The Costume Designer: Edith Head and Hollywood
Edith Head is considered the most significant costume designer in film history, and today her name is synonymous with Hollywood costume during the twentieth century. Over her 50-year career in studio costume – first at Paramount Pictures and later at Universal Studios – Head worked closely with many of Hollywood’s brightest stars on close to a thousand films. Head was a designer whose greatest skill was her capacity to recognise apparent ‘flaws’ in the bodies she dressed, using drape, cut and pattern to disguise these imperfections and to highlight the wearer’s ‘assets’.
Edith Head received eight Academy Awards during her career, the largest number ever by a woman. Despite her recognition as Hollywood’s most significant designer, Edith Head’s opulent and glamourous gowns did not form part of her own wardrobe – instead she wore understated clothing, making use of only four colours: black, white, beige and brown. Her aim was to ensure that when dressing the stars she would simply fade into the background to enable the star to shine.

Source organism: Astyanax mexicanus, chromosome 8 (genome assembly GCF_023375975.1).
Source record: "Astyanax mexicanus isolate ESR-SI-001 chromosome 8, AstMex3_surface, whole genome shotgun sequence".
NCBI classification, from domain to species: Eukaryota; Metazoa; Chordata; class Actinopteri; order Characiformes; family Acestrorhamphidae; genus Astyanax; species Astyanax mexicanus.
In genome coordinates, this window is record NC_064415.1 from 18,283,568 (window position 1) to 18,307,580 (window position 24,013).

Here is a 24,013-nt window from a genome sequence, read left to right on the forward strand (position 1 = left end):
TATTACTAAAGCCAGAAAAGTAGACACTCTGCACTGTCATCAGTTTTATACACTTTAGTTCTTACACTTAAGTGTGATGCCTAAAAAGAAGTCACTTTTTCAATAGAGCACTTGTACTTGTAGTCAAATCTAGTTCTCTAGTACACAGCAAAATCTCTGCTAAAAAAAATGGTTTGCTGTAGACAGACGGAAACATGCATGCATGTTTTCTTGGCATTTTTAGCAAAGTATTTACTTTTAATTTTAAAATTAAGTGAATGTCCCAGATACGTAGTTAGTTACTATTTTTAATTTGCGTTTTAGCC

The Costume Designer brings together more than seventy costumes designed by Head from the 1930s to the 1960s and taken from the archives of Paramount as well as from the Collection of Motion Picture Costume Design and other private collections. Edith Head’s virtuosity as a designer is undeniable – from beautifully tailored suits and simple day dresses, to glamourous evening gowns, period dresses and performance costumes.
Films highlighted in the exhibition include: The Ten Commandments, Samson and Delilah, The Emperor Waltz, Sunset Boulevard, Vertigo, The Heiress and many more. The exhibition features costumes worn by Shirley Temple, Gloria Swanson, Veronica Lake, Olivia De Havilland, Dorothy Lamour, Jane Russell, Hedy Lamarr, Anne Baxter, Fred Astaire and Yul Brynner, costumes rarely seen outside the US or on public display.